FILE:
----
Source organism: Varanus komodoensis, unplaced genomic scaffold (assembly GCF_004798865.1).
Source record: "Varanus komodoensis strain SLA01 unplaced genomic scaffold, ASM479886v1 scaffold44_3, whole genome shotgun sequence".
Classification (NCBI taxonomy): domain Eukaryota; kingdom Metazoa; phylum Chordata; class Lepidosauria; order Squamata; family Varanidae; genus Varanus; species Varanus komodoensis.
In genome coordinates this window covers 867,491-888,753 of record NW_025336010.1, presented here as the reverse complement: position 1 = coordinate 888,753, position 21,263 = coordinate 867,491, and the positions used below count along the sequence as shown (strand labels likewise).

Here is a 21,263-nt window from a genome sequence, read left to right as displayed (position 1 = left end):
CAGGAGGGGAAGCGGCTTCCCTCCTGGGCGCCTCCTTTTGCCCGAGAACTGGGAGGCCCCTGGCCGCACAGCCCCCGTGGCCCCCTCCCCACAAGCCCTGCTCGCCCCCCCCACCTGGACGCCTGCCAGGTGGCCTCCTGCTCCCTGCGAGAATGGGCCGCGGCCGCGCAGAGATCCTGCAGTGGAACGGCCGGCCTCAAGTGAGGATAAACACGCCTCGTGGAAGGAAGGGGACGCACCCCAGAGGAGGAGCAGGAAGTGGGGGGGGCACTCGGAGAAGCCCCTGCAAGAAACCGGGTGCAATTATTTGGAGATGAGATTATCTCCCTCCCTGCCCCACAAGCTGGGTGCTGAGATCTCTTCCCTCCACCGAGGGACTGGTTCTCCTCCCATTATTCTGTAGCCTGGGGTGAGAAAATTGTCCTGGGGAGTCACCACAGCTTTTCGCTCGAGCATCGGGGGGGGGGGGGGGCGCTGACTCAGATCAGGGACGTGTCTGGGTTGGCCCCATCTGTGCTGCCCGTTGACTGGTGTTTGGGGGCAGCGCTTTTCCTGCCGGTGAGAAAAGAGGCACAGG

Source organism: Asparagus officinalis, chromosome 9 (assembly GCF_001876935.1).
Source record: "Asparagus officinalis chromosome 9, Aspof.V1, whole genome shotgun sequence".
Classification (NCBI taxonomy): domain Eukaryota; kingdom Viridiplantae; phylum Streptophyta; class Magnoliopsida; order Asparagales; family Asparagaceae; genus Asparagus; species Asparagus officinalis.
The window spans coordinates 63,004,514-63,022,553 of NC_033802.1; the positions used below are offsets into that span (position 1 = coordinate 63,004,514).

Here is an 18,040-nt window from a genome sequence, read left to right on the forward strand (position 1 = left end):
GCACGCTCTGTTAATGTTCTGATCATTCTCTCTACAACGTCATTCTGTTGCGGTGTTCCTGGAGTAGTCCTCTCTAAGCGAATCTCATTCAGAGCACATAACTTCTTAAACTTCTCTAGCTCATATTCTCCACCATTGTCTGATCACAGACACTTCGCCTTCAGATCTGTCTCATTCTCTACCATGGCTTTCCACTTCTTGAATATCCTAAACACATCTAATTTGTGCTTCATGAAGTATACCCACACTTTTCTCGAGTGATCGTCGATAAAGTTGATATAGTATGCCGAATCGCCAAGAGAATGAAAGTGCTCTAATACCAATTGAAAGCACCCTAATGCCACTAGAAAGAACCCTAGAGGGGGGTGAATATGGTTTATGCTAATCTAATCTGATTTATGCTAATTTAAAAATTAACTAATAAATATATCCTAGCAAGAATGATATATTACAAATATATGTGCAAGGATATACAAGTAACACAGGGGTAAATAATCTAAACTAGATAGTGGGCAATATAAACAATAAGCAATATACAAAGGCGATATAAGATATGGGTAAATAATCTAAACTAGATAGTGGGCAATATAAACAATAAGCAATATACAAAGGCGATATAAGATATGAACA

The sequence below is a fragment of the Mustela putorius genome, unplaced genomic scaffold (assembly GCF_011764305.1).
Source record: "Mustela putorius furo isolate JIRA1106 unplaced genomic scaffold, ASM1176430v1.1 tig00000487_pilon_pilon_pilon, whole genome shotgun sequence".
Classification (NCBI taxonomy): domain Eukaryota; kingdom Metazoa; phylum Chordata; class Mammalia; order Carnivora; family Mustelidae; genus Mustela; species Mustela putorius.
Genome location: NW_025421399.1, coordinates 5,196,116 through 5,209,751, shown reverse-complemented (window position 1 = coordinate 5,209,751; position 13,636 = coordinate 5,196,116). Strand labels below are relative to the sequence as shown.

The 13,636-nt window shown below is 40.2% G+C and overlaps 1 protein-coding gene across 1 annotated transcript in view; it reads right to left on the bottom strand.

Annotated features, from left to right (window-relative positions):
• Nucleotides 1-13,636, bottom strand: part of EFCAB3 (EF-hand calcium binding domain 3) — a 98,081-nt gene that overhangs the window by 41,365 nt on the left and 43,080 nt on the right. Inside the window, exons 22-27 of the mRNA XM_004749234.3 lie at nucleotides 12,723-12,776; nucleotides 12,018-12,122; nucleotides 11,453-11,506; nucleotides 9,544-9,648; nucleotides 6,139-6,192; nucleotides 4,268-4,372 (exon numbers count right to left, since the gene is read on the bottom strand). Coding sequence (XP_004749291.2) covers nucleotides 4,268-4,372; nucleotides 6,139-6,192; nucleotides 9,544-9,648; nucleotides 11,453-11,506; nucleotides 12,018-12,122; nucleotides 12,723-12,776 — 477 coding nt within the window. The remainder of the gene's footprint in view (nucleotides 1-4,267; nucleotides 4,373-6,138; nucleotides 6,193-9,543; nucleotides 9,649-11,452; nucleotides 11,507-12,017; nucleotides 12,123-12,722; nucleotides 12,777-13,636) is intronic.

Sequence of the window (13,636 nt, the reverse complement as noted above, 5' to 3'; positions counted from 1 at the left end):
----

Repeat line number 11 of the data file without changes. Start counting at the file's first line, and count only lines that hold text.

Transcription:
Here is an 18,040-nt window from a genome sequence, read left to right on the forward strand (position 1 = left end):